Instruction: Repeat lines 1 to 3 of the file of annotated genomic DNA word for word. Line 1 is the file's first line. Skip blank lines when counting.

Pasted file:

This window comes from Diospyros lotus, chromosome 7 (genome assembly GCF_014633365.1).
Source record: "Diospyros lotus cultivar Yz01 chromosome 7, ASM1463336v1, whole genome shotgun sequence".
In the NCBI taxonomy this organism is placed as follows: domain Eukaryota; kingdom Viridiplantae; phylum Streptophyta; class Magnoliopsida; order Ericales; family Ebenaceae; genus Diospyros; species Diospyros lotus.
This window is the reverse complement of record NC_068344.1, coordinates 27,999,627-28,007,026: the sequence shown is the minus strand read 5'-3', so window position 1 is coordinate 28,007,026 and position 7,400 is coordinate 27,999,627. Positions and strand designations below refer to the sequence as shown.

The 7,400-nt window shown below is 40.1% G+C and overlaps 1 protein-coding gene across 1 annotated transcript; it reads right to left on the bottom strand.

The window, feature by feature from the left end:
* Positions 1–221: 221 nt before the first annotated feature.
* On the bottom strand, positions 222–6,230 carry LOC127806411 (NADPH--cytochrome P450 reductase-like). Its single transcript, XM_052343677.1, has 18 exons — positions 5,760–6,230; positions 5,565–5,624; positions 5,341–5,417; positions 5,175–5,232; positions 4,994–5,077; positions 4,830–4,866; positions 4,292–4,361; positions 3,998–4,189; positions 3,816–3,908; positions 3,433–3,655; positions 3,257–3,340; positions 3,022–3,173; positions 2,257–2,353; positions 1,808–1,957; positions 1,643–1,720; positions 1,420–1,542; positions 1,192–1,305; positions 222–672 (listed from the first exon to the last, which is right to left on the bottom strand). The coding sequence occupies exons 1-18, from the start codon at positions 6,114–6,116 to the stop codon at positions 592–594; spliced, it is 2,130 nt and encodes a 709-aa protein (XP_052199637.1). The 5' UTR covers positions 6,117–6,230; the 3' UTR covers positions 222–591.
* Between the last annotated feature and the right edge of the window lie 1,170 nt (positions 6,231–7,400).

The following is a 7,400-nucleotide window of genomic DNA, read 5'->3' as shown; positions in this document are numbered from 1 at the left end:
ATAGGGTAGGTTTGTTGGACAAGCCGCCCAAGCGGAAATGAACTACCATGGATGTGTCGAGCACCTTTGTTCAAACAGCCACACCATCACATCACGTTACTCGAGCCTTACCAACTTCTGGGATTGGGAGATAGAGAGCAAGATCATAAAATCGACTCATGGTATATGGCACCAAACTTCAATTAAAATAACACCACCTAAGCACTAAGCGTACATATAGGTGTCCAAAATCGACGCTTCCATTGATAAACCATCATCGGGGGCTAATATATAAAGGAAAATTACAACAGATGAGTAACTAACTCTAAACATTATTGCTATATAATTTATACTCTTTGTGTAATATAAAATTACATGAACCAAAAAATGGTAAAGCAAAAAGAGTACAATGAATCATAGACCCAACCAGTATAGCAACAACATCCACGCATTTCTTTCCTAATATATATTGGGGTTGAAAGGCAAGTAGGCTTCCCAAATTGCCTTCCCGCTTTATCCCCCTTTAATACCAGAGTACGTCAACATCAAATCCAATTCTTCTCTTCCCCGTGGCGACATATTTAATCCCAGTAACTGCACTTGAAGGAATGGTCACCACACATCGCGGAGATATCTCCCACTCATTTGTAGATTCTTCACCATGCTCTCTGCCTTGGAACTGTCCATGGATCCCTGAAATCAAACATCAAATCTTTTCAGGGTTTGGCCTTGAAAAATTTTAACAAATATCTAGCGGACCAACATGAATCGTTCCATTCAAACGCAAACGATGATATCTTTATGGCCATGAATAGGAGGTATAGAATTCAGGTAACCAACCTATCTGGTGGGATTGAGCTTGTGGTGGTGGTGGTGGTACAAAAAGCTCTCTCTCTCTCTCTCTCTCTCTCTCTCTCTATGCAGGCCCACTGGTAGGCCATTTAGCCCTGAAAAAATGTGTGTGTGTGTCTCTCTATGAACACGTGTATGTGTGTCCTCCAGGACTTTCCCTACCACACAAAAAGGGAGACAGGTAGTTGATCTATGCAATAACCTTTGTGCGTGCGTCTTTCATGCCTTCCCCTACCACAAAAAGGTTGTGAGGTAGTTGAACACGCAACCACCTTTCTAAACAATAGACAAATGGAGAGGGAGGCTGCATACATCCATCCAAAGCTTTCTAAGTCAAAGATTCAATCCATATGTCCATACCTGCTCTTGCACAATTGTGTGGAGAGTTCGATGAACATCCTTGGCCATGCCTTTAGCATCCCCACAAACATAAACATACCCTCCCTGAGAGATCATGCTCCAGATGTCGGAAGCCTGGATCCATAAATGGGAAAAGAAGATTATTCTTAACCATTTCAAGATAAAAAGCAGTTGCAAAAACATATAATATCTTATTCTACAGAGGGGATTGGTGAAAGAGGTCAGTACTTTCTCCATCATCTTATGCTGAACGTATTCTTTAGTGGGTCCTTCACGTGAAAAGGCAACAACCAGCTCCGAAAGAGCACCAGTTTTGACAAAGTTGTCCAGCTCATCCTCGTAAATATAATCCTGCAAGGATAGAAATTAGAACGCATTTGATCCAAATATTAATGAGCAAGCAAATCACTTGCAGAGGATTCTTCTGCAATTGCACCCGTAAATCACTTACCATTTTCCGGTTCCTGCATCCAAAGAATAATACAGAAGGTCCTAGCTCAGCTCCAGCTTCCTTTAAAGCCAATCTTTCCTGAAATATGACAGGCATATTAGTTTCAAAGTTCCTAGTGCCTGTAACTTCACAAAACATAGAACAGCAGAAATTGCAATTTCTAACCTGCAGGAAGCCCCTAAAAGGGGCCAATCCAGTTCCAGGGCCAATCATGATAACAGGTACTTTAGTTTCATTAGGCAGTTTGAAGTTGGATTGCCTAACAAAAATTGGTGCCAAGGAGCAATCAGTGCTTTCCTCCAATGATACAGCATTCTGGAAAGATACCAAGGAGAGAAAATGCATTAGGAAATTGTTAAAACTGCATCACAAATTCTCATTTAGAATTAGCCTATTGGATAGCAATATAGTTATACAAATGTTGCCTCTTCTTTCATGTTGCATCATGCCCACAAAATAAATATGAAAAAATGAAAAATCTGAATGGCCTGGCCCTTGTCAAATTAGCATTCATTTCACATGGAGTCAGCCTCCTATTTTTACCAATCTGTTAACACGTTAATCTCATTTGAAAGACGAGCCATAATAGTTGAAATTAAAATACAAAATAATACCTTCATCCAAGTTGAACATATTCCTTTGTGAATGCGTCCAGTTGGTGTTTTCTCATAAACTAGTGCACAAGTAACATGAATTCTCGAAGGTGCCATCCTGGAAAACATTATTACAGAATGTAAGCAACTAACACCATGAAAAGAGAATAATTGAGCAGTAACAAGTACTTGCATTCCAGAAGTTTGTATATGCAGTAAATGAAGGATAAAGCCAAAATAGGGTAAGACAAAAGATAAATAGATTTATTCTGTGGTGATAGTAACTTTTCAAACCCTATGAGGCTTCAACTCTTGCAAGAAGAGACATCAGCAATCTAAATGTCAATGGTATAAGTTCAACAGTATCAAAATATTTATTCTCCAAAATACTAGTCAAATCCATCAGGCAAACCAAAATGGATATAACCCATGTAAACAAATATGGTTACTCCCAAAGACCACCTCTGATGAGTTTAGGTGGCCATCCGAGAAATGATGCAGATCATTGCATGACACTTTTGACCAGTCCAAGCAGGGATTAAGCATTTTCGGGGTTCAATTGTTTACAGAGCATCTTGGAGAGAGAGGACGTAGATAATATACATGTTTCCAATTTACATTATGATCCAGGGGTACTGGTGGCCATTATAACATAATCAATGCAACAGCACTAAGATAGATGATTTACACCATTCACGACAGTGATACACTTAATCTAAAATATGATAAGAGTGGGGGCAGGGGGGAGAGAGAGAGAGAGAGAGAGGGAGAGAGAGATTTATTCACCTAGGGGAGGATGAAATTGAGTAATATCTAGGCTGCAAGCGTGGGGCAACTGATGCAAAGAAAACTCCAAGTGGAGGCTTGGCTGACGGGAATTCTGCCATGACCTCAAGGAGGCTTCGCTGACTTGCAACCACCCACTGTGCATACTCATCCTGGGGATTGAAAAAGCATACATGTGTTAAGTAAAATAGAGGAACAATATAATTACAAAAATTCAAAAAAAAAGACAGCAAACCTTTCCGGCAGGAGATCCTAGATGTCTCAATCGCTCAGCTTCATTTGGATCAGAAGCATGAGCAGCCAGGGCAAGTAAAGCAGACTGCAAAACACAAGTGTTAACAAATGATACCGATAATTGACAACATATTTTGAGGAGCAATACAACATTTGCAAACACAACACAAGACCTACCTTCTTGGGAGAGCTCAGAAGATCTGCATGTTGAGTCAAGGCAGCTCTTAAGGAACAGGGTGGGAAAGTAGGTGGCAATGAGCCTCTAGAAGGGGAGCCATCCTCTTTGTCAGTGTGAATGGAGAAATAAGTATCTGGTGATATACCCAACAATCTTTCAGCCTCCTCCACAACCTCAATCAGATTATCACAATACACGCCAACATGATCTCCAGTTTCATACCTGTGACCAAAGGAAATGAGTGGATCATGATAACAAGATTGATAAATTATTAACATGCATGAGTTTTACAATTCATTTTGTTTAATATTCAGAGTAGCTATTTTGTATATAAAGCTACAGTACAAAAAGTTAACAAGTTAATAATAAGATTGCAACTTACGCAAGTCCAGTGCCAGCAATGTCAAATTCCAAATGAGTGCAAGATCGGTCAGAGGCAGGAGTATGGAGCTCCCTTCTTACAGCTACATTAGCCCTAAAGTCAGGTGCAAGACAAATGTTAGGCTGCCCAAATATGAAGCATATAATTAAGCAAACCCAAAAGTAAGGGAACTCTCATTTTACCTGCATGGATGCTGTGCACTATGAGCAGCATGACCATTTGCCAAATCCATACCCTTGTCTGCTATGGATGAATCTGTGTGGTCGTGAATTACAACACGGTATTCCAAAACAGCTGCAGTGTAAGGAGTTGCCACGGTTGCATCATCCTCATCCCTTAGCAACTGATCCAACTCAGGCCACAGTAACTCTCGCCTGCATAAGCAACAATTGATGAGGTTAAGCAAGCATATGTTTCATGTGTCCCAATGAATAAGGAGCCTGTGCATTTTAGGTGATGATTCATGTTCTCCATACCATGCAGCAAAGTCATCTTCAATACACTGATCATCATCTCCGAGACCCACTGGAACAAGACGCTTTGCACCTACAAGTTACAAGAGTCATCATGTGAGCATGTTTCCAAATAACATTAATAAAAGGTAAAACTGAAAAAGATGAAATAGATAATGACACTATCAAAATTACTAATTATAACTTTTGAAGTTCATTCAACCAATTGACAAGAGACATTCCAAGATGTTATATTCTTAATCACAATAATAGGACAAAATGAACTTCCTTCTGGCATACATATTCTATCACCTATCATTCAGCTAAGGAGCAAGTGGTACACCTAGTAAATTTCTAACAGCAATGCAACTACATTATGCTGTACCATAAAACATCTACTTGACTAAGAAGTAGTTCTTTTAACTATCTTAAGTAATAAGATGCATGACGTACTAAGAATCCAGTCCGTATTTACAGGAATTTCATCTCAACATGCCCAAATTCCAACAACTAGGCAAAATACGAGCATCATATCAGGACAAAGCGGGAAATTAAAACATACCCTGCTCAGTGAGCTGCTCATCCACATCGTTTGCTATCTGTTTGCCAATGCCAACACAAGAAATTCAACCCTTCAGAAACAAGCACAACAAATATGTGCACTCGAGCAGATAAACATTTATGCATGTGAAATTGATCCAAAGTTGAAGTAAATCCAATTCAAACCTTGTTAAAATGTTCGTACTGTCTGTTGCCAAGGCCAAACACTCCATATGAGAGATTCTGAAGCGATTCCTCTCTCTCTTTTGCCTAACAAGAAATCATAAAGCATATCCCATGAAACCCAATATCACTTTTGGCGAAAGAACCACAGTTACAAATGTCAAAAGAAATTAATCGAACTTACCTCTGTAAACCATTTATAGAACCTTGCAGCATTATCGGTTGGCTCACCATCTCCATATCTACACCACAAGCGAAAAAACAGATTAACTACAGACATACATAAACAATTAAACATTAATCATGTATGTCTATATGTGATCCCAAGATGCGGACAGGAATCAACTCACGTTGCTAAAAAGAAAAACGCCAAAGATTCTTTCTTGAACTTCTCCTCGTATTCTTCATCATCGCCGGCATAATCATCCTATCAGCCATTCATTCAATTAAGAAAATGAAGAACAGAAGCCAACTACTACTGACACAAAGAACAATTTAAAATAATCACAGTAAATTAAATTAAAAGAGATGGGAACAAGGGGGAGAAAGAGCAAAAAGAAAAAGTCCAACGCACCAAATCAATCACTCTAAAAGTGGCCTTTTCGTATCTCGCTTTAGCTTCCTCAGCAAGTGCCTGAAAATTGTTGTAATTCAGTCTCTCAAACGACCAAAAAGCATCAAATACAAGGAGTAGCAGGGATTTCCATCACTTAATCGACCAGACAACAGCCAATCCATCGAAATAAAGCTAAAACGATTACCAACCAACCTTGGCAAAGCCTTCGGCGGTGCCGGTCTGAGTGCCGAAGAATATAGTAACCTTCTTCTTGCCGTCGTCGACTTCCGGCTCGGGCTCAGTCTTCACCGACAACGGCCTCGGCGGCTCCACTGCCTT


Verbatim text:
This window comes from Diospyros lotus, chromosome 7 (genome assembly GCF_014633365.1).
Source record: "Diospyros lotus cultivar Yz01 chromosome 7, ASM1463336v1, whole genome shotgun sequence".
In the NCBI taxonomy this organism is placed as follows: domain Eukaryota; kingdom Viridiplantae; phylum Streptophyta; class Magnoliopsida; order Ericales; family Ebenaceae; genus Diospyros; species Diospyros lotus.